In order to unite and commiserate about the shelter-in-place reality and all of the developments around AB5, a few local interpreters started to meet up virtually on a regular basis. What started out as an opportunity to see how everyone was coping with the changes, quickly turned into valuable information sharing sessions on unemployment benefits, practice sessions for simultaneous interpreting handovers on various platforms, and sharing best practices on virtual as well as in-person assignments, which are slowly starting to happen again.
These meetings have been enormously helpful for me professionally and mentally to connect with Senpai interpreters. It has also been exciting to get to know other Japanese interpreters from around North America and Japan, as well as interpreters of other languages from all over the world, via different platforms. We have seen developments in the virtual meeting platforms, too, and now there is a platform called Hubs where you can choose an avatar for yourself, enter a room, and walk toward the people you want to chat with. And multiple people can speak (and be heard) at once, which is different from most video conferencing platforms where only one microphone can be activated at a time. I have only used it once, but it’s interesting to see the incredible creativity and innovation that occurs when people are confronted with the constraints of a pandemic. While the USA will take much longer on its recovery to normalcy, I’m delighted to have made all of these new connections over various platforms.
The Kabuki webinar that I interpreted for recently was definitely one of the highlights of the past 8 months. It was very different from most of the work that I did pre-pandemic, which was often IT, legal, or government-related with a business agenda. This webinar was all about culture and enrichment, which was very refreshing. As the Kabuki actor Nakamura explained how actors and musicians stay in harmony without a conductor, as in a Western opera, or during his Kabuki makeup demonstration when he explained what it means to be glared at by a Kabuki actor with Kumadori makeup, I was grinning ear-to-ear the whole time. It reminded me of why I wanted to become an interpreter. I love being able to convey to a listener what is going on, so that they can understand and share in the “Wow!” feeling of what is being said by the speaker.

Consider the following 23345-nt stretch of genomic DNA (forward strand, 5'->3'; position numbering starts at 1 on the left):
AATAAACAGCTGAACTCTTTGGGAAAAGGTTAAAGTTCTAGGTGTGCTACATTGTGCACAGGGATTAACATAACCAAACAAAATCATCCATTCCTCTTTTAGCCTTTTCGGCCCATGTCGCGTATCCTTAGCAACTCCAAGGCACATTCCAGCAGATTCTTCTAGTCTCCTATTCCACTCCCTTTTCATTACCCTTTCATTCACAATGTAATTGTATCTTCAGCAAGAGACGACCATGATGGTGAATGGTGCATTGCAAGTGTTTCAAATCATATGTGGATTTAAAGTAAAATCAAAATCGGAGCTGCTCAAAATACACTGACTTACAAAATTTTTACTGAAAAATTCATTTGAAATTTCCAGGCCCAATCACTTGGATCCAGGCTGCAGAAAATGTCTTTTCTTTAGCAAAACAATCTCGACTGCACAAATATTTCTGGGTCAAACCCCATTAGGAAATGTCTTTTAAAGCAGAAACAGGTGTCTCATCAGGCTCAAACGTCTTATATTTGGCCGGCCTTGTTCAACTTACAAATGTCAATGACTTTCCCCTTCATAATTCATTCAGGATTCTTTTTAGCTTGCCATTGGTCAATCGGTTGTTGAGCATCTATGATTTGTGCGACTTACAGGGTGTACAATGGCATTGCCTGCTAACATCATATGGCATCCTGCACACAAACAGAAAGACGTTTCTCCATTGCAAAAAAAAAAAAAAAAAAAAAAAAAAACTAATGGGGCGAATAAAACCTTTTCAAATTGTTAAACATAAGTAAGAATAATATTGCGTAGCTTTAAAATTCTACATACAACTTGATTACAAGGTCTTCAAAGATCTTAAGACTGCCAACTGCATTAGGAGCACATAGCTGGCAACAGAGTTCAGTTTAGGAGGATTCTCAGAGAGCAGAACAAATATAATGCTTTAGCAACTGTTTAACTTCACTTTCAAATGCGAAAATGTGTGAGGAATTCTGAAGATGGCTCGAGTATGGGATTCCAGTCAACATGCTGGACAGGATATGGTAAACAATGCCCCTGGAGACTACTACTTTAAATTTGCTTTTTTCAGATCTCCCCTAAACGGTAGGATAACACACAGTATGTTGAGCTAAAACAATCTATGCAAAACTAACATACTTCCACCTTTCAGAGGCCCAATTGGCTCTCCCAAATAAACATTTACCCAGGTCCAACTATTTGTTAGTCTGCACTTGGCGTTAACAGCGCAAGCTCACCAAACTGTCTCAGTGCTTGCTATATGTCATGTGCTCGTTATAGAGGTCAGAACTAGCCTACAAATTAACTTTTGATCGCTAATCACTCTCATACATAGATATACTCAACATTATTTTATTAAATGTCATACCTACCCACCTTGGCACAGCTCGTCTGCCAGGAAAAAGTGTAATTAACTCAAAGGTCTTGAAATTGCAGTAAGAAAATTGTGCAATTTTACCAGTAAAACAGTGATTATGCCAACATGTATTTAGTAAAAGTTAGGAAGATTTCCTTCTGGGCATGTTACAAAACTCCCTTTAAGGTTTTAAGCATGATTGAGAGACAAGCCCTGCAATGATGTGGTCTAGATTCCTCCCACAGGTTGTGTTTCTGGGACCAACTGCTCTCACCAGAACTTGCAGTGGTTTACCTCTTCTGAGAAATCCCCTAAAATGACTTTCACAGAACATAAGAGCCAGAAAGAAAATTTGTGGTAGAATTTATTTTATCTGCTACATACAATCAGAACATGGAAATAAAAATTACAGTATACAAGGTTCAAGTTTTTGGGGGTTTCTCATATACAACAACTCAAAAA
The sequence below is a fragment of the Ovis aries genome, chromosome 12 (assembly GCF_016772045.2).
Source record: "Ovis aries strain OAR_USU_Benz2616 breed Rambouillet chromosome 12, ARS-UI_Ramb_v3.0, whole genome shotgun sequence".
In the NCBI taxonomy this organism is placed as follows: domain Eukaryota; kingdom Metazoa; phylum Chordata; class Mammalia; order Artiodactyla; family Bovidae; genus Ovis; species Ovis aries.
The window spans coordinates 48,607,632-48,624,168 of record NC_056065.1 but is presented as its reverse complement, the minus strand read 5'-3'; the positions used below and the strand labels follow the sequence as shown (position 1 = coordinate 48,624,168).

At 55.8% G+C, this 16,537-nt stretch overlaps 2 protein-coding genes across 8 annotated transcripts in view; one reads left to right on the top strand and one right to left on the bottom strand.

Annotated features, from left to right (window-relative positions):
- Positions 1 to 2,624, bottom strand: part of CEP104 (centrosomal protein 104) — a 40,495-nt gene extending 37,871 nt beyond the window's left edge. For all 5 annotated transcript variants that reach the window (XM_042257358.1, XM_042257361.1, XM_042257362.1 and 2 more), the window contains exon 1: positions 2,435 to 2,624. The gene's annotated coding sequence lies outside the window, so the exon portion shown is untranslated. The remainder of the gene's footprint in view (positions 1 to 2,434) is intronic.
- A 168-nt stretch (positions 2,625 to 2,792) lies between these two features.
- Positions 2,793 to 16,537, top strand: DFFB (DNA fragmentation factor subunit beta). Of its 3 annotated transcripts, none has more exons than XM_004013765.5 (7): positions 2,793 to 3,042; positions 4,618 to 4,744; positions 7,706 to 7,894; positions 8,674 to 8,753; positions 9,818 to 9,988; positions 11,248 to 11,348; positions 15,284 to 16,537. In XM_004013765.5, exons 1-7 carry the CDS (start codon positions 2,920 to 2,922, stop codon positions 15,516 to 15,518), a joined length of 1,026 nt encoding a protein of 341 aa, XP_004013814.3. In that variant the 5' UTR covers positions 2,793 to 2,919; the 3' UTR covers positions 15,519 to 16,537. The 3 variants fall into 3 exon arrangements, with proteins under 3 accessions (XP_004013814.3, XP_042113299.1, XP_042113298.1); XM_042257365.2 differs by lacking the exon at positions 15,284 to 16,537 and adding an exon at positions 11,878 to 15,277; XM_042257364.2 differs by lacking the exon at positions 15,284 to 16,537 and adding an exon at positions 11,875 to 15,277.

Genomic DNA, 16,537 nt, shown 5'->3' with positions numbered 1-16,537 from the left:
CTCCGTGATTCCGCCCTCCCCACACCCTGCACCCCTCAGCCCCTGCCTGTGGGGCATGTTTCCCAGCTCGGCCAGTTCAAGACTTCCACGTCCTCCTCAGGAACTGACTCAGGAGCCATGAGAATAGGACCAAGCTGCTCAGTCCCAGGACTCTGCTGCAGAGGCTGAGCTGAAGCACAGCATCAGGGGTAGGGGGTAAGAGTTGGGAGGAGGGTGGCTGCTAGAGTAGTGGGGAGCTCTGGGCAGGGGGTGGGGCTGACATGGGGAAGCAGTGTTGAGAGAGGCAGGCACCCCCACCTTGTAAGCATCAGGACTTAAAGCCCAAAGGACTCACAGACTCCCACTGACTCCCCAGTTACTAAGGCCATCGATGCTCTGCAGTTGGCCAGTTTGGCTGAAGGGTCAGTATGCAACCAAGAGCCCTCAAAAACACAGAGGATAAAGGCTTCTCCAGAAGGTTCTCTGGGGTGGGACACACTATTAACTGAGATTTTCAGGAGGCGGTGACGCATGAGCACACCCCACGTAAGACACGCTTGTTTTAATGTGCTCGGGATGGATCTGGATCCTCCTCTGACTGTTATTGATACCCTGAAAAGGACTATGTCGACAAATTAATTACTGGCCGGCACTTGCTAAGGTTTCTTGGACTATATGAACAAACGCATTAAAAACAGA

“Art can’t be quarantined” is one of the video projects that Nakamura has worked on during the pandemic. Although his physical stage had been taken away by the pandemic, he considers every small project, even the creation of a video clip or an appearance in a webinar, to be his stage and he always gives it his best. I feel that we can all use that lesson and approach our work as though we are in the booth, at the podium, behind the microphone, or whatever our pre-pandemic mode may have been. Performances at Kabukiza theater have started again in a socially-distanced manner since August. With the COVID infection rate here breaking records on a daily basis, it is hard to imagine when Broadway will return to normal, and who knows when interpreting in the USA will return to something like it was before. Nevertheless, I will continue to remind myself that “learning and practicing can’t be quarantined,” and I will treat every opportunity as my big stage.
This is my last article for the Freelancing without a Parachute series. Thank you for reading this far and for sending me encouragement along the way. Interpreting definitely feels like freefalling at times, but it’s also a career in which you can leverage every experience you’ve ever had in your life. I’m hoping for a soft landing and I know that this career will be an exciting path to be on as I grow older and gain more experience. I just need to remind myself from time to time to enjoy the journey.
Kayo Shiraishi Wood
Since completing her Master’s degree in Conference Interpretation at Middlebury Institute of International Studies at Monterey (MIIS) in 2008, Kayo has been a freelance interpreter working in the areas including government, information technology, pharmaceutical, and depositions. Residing in Mountain View, California, USA, Kayo is a contract interpreter for the U.S. Department of State, and has worked for many federal agencies including the White House. Kayo was First Lady Melania Trump’s interpreter when she and President Trump visited Emperor Naruhito and Empress Masako of Japan in May 2019.